Sexual harassment in the veterinary academic environment

Carolynn T. MacAllister Department of Veterinary Clinical Sciences, College of Veterinary Medicine, Oklahoma State University, Stillwater, OK 74078.

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MaryAnn Guglick Department of Medicine & Surgery, School of Veterinary Science, Onderstepoort 0110, Republic of South Africa.

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Joanna Dale 2355 W 16th Ave,Vancouver, BC V6K 3B5, Canada.

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Abstract

Objective—To survey faculty and house officers of clinical departments of colleges of veterinary medicine (CVM) to identify characteristics of sexual harassment (SH) in the veterinary academic environment, to report the opinions of survey respondents on how SH is being handled, and to determine how the process can be improved at veterinary academic institutions.

Procedure—On the basis of lists obtained from 25 CVM, a survey was mailed to 1,294 academic veterinarians. Four hundred seventy-eight completed surveys were returned.

Results—The prevalence of SH in the population of respondents was 31%. Nonphysical forms of SH were reported 6 times as often as physical forms of harassment, with the most common type reported being offensive sexual comments and unwanted attention. Fear of reprisal was the most prevalent reason cited by respondents for not confronting the harasser. Survey respondents rated the following as very important to improve the system of dealing with SH at their academic institution: guarantee of protection from retaliation, assurance of confidentiality, clear explanation of what will happen to you, and a clearer definition of SH.

Conclusion—A clear definition of SH is the first step in preventing SH. Other cited steps include professional development programs to educate the academic population as to what constitutes SH, inform the entire academic population what the institution's SH policy is, and enforce this policy with sensitivity, fairness, confidentiality, and quick resolve to protect the victim. (J Am Vet Med Assoc 2000;216:1406–1409)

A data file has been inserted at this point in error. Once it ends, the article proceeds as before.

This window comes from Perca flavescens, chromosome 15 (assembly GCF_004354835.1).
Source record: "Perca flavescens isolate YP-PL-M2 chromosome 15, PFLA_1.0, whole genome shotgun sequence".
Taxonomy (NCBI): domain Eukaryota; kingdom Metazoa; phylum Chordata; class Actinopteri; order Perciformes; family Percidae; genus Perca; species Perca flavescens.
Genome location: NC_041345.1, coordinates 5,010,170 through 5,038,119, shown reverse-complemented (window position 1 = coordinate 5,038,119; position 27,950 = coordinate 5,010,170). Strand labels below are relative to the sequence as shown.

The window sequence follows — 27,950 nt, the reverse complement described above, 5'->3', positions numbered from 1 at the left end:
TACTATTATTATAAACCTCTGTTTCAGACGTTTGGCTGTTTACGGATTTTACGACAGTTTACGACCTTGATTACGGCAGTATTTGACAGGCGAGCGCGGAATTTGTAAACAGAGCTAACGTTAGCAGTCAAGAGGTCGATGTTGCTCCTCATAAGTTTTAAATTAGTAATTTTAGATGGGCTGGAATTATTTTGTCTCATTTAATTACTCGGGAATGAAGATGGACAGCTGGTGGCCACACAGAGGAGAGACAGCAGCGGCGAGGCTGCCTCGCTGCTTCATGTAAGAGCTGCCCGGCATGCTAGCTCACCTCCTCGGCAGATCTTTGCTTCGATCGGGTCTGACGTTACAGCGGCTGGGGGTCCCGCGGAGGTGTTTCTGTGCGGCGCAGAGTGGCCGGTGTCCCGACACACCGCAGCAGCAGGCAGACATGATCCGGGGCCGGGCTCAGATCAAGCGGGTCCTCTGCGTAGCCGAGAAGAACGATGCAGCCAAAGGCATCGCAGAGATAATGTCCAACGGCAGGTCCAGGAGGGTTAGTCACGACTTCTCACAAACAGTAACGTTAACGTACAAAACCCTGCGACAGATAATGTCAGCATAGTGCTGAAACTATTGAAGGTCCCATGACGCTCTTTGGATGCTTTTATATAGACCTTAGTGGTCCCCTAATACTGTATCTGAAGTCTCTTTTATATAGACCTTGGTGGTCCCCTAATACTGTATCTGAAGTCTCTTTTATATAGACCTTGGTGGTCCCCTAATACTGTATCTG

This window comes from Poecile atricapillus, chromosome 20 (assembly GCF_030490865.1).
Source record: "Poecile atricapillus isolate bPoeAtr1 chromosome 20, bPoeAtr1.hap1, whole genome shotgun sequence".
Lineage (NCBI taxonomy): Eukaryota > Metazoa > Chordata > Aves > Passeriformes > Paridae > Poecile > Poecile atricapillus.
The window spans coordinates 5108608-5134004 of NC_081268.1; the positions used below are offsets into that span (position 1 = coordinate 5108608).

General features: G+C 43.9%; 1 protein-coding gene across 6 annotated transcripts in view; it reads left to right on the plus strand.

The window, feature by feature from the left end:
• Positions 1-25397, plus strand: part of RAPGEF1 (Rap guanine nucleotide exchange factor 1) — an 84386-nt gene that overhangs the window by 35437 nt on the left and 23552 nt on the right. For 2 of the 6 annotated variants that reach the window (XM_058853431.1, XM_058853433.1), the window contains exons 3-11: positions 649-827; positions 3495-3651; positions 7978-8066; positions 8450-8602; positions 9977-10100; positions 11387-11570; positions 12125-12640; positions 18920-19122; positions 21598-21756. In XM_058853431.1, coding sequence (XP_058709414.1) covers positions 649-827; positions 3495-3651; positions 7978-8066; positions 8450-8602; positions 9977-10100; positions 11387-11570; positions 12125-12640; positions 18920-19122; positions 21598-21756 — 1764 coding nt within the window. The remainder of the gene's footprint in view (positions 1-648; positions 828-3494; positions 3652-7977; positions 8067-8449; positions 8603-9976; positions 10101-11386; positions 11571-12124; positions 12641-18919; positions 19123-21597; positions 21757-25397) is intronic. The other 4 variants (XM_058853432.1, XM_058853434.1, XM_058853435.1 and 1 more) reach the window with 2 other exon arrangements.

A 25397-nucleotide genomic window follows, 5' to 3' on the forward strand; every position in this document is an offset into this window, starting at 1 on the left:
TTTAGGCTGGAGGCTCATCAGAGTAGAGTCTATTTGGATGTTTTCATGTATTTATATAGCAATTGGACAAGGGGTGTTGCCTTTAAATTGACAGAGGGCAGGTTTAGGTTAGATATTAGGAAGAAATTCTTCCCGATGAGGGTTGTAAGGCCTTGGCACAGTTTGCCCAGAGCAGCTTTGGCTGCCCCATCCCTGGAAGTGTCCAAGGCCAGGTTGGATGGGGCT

Abstract

Objective—To survey faculty and house officers of clinical departments of colleges of veterinary medicine (CVM) to identify characteristics of sexual harassment (SH) in the veterinary academic environment, to report the opinions of survey respondents on how SH is being handled, and to determine how the process can be improved at veterinary academic institutions.

Procedure—On the basis of lists obtained from 25 CVM, a survey was mailed to 1,294 academic veterinarians. Four hundred seventy-eight completed surveys were returned.

Results—The prevalence of SH in the population of respondents was 31%. Nonphysical forms of SH were reported 6 times as often as physical forms of harassment, with the most common type reported being offensive sexual comments and unwanted attention. Fear of reprisal was the most prevalent reason cited by respondents for not confronting the harasser. Survey respondents rated the following as very important to improve the system of dealing with SH at their academic institution: guarantee of protection from retaliation, assurance of confidentiality, clear explanation of what will happen to you, and a clearer definition of SH.

Conclusion—A clear definition of SH is the first step in preventing SH. Other cited steps include professional development programs to educate the academic population as to what constitutes SH, inform the entire academic population what the institution's SH policy is, and enforce this policy with sensitivity, fairness, confidentiality, and quick resolve to protect the victim. (J Am Vet Med Assoc 2000;216:1406–1409)

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